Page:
08 Mar How to find a Picture Book
Do you ever want to find a specific item in the Children’s Room, but don’t know exactly where to look? That’s okay! Any staff member will be happy to help you find what you are looking for. But if you’d like to locate them on your own, here’s how.
Find the Call Number
For example, suppose you want to find the book Chopsticks by Amy Krouse Rosenthal. First, look it up in the catalog and see if it’s available. It is! Now, look at the call number, E FIC Rosentha. E FIC means that it is a picture book. Next, look at the location. Some picture books are in neighborhood bins, but this one says “children picture book” so it is in the main picture book collection.
The picture books are usually arranged by the author’s last name. That keeps them together for the people who want to see everything by that author. So, when we look for Amy Krouse Rosenthal’s numerous books, we will find them together on the shelf.
To the Picture Books!
Now we have all the information we need to find Chopsticks! We know the location and the call number, so it’s time to find the picture books.
Next we’ll need to find all the books written by authors whose last names start with R.
The picture book shelves look like this. On the bottom shelf they are spine-out and in alphabetical order. The face-out books on the top shelf are chosen from the shelf directly below. So if you’re looking for an author with a last name between Ro and Ry, it should be here, either in the bottom row of books, or displayed on the shelf above.
Can you spot Chopsticks in the picture?
Just to make sure, we can double check the label on the spine to make sure it matches what we wanted.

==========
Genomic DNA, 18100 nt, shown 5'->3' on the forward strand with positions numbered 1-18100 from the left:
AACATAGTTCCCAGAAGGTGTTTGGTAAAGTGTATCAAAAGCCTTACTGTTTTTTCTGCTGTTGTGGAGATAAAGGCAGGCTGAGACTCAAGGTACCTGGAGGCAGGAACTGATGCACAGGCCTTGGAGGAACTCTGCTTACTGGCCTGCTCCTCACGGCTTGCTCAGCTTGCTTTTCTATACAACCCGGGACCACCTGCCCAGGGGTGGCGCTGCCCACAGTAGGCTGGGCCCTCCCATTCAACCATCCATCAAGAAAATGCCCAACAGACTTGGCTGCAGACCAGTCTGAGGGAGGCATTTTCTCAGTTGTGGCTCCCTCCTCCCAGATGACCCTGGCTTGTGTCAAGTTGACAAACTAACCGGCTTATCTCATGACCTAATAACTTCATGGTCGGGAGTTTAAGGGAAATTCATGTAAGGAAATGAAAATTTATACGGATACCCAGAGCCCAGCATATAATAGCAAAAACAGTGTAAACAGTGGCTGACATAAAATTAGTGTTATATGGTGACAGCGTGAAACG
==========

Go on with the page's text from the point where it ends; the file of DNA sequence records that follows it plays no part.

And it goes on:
Enjoy Your Book!
Here’s the review of Chopsticks that was in the Kirkus review journal:
When one member of a pair of chopsticks suffers an accident, both learn that friendship can benefit from separation. Full of visual and verbal puns, with a supporting cast of the familiar Knife, Fork and Spoon, the plucky chopsticks learn that sticking together sometimes requires venturing out alone. Encouraged by his injured friend to get out and go, the healthy chopstick discovers hidden strengths by joining in a game of pick-up sticks, helping Spoon with the pole vault, testing cupcakes for doneness and conducting a cutlery band. When the friend recovers (and “[f]eels fantastic(k)!”), the two find that being apart “had made each of them even stronger”—and furthermore they find many new things they can now do together. “Toasted” by their friends, they conclude with a rendition of “Chopsticks,” with Magoon’s clever drawings hitting all the right notes. Most picture books that deal with a separation between friends focus either on healing after an argument or getting by after a friend has moved away. This is refreshing in its lighthearted, upbeat treatment of the value of occasionally going one’s own way.
Other locations in the Children’s Room will have a similar layout. If you aren’t sure where to look or want us to walk you through the process, a staff member will always be happy to help!